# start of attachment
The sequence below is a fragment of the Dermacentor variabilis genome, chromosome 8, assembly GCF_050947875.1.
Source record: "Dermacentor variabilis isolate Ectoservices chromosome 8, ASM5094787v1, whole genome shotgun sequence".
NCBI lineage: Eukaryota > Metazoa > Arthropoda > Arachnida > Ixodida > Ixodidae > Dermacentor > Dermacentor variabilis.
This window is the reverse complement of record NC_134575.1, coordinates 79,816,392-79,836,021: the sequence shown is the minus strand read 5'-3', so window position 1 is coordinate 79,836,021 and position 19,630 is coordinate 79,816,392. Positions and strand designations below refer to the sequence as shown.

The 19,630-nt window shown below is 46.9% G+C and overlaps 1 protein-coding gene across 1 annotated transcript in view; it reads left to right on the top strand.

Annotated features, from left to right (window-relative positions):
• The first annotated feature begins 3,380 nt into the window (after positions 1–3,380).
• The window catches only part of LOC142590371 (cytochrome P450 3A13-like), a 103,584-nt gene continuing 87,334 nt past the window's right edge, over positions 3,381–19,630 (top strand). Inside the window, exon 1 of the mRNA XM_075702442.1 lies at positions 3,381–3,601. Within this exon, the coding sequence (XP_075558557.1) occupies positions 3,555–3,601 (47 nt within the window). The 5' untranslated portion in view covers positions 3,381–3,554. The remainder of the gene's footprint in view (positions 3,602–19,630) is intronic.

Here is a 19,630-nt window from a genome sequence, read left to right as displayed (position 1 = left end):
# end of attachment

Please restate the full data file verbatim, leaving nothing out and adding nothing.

The sequence below is a fragment of the Dermacentor variabilis genome, chromosome 8, assembly GCF_050947875.1.
Source record: "Dermacentor variabilis isolate Ectoservices chromosome 8, ASM5094787v1, whole genome shotgun sequence".
NCBI lineage: Eukaryota > Metazoa > Arthropoda > Arachnida > Ixodida > Ixodidae > Dermacentor > Dermacentor variabilis.
This window is the reverse complement of record NC_134575.1, coordinates 79,816,392-79,836,021: the sequence shown is the minus strand read 5'-3', so window position 1 is coordinate 79,836,021 and position 19,630 is coordinate 79,816,392. Positions and strand designations below refer to the sequence as shown.

The 19,630-nt window shown below is 46.9% G+C and overlaps 1 protein-coding gene across 1 annotated transcript in view; it reads left to right on the top strand.

Annotated features, from left to right (window-relative positions):
• The first annotated feature begins 3,380 nt into the window (after positions 1–3,380).
• The window catches only part of LOC142590371 (cytochrome P450 3A13-like), a 103,584-nt gene continuing 87,334 nt past the window's right edge, over positions 3,381–19,630 (top strand). Inside the window, exon 1 of the mRNA XM_075702442.1 lies at positions 3,381–3,601. Within this exon, the coding sequence (XP_075558557.1) occupies positions 3,555–3,601 (47 nt within the window). The 5' untranslated portion in view covers positions 3,381–3,554. The remainder of the gene's footprint in view (positions 3,602–19,630) is intronic.

Here is a 19,630-nt window from a genome sequence, read left to right as displayed (position 1 = left end):